CICLOPS: Cassini Imaging Central Laboratory for OPerationS
Captain's Log
November 12, 2013

The Day the Earth Smiled

Four months ago, our cameras on Cassini were commanded to execute a routine imaging sequence during an event that was anything but routine.

On July 19, an array of overlapping images framing Saturn, its entire ring system and a host of its moons was acquired while Cassini was deep in the shadow created by the planet's eclipse of the Sun. This arrangement of Sun, Saturn, and machine made for a rare opportunity to image from the outer solar system the planets in close to our star. The intent: To catch a precious glimpse of our own planet ... tiny, remote, alone ... as it would be seen from a billion miles away.

Images of this nature had been taken before. The famous Voyager 1990 'Pale Blue Dot' image of Earth became, in the hands of Carl Sagan, a romantic allegory of the human condition and an inspirational call to environmental protection and planetary brotherhood. And Cassini's previous 2006 version, taken from Saturn orbit, showing the startling juxtaposition of our dot of a planet beside the enormity of Saturn's rings, became the most beloved Cassini image.

But from the very start, the plans for the July 19 mosaic included something very special: If all went well, the images would capture a glimpse of Earth alongside Saturn and its rings at the very moment that people all over the globe would be contemplating their connectedness to each other and to all life on Earth, appreciating the rarity of our planet within the solar system, marveling at their own existence, and rejoicing at the very thought of having their picture taken from across the solar system.

And contemplate, appreciate, marvel and rejoice they did!

From Pennsylvania: 'What a great way to feel connected to the universe, the planet, and every single person on it. We are truly all in this together.'

From England: 'What a privilege to be part of such an event with so many people world-wide.'

From somewhere unknown: 'At the appropriate time, I turned my face to the sky & spent a few minutes watching & listening to what life on Earth was like, right there. What a feeling of connection and oneness with the miracle that is life on Earth. This experience was beyond meaningful. It was transcendent. What a beautiful thing.'

From upstate New York: 'I've been entranced by this project ever since I heard about it and was determined to join in the celebration. We may not be unique... we may be transient... we may be only flying along on a dust mote. But for 15 minutes we were there, we were aware, and we smiled.'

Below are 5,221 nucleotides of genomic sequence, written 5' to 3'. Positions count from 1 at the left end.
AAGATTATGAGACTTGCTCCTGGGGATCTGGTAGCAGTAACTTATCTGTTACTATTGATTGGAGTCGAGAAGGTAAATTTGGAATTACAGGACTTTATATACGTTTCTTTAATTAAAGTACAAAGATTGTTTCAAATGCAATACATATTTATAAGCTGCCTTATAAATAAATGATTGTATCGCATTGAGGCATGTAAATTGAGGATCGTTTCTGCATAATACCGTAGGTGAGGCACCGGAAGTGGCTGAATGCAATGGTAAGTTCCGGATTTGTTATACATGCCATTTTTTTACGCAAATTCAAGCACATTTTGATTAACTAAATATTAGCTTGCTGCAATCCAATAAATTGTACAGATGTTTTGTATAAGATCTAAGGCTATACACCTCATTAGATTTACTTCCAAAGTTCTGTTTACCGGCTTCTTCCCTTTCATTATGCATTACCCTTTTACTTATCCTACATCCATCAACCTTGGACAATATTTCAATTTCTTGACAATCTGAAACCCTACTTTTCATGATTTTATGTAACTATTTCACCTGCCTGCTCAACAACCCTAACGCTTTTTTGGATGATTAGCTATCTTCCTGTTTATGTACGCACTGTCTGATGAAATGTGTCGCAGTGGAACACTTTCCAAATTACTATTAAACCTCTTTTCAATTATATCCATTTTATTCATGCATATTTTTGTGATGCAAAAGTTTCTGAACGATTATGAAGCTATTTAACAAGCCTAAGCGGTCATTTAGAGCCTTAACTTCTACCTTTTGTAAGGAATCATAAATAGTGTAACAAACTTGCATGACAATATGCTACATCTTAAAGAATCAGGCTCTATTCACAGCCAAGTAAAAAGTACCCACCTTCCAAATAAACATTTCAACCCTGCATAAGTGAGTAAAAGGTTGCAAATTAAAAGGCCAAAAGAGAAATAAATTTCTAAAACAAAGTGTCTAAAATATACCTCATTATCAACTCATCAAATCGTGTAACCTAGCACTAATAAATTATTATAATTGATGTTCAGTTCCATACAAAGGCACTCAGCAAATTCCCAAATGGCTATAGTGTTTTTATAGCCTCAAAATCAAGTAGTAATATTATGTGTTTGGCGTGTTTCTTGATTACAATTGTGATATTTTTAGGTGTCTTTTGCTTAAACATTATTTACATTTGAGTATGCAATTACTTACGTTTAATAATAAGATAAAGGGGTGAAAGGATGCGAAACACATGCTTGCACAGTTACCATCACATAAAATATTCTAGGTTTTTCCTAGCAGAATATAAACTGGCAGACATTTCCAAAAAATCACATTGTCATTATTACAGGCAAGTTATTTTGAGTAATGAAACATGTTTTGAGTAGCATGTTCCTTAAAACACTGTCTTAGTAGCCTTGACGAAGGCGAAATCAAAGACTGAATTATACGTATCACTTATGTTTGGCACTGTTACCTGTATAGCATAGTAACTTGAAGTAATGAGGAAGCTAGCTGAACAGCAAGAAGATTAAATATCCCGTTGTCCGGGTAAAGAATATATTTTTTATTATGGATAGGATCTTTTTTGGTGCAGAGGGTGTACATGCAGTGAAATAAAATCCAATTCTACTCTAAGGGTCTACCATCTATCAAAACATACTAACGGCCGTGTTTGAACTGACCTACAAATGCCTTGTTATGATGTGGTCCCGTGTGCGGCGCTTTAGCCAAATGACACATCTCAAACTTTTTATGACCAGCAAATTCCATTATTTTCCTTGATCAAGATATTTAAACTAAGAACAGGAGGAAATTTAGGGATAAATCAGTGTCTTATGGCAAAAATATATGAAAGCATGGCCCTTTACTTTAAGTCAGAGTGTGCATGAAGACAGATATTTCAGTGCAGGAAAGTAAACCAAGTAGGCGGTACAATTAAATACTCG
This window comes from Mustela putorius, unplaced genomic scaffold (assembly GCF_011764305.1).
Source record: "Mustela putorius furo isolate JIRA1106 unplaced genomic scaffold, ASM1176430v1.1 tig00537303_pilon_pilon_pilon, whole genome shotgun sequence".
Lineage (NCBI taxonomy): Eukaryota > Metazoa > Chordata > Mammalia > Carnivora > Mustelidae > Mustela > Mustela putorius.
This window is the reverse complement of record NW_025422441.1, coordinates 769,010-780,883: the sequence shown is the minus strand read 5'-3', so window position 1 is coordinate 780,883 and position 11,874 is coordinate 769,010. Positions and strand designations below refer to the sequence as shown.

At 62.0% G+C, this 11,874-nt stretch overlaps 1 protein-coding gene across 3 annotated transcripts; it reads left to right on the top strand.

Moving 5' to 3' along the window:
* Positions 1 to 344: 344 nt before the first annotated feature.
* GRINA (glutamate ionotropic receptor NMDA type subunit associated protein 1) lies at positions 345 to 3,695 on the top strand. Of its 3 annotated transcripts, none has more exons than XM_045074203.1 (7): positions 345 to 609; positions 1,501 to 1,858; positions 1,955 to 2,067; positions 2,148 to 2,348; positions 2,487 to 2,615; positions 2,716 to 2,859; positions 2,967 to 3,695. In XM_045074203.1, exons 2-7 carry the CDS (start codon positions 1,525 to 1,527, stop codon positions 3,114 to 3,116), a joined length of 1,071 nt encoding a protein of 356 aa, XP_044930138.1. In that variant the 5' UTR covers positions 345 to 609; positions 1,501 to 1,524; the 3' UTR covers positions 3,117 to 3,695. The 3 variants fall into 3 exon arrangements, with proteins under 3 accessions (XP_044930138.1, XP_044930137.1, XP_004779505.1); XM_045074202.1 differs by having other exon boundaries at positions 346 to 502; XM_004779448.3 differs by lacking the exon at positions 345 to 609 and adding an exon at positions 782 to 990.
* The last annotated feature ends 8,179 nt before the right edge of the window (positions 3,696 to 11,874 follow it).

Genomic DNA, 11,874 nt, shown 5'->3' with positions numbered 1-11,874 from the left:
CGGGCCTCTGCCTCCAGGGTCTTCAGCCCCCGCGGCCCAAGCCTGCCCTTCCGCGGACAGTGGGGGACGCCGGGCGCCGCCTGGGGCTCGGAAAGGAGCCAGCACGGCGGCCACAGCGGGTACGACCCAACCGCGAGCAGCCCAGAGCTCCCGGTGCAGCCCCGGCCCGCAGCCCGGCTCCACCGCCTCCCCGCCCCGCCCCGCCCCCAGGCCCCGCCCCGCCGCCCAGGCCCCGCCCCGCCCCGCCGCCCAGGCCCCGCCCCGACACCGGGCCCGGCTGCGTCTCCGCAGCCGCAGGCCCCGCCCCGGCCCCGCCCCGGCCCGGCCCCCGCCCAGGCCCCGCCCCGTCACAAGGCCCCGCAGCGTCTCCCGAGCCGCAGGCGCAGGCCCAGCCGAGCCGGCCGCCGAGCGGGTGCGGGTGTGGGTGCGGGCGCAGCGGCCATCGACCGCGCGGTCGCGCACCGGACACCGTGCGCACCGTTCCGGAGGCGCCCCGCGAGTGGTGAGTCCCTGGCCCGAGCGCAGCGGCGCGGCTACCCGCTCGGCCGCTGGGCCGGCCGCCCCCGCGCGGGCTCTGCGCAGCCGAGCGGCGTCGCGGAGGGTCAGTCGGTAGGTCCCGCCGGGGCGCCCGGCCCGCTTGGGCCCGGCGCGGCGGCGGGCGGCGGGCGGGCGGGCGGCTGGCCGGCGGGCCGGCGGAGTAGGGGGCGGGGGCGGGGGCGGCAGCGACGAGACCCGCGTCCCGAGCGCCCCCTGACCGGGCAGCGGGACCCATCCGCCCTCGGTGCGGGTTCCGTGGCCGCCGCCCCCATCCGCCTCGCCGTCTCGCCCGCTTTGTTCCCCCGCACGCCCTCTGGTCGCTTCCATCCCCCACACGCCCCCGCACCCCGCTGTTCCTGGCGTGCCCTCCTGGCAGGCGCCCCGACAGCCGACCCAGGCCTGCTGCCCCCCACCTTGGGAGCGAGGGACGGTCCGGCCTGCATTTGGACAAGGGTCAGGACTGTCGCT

After much work, the mosaic that marks that moment the inhabitants of Earth, including the four above, looked up wherever they were and smiled at the sheer joy of being alive, is finally here. In its combination of beauty and meaning, it is perhaps the most unusual image ever taken in the history of the space program.

Have a look and you will discover a universe of marvels. The brightly rimmed globe of Saturn and its main rings aglow with sunlight streaming through them take center stage. On the left, embedded in the enormous, gossamer blue E ring, is the brilliant moon Enceladus, gleaming in the reflected light of Saturn and the sparkle of a hundred towering geysers, and likely the most promising place in all the solar system to access alien life. A careful examination uncovers the shadow cast by this moon through the spray of smoke-sized icy particles created by those geysers, like a telephone pole might cast a shadow through a fog.

Below and to the right of Enceladus is Tethys, a moon about a third the size of ours, illuminated by Saturn-shine. On the other side of the planet, to the upper right,is Mimas ... only a crescent but also casting a faint shadow through the E ring.

And on it goes ... more moons and faint rings for anyone caring to take the time to wander.

Now, look one more time. There, below the main rings and to the right of the globe of Saturn, far in the distance and seemingly lost in the radiance of the scene, lies a small speck of blue light, floating in a sea of stars. That is our home, our impossibly lovely home, just a speck of blue light, with every last one of us on it.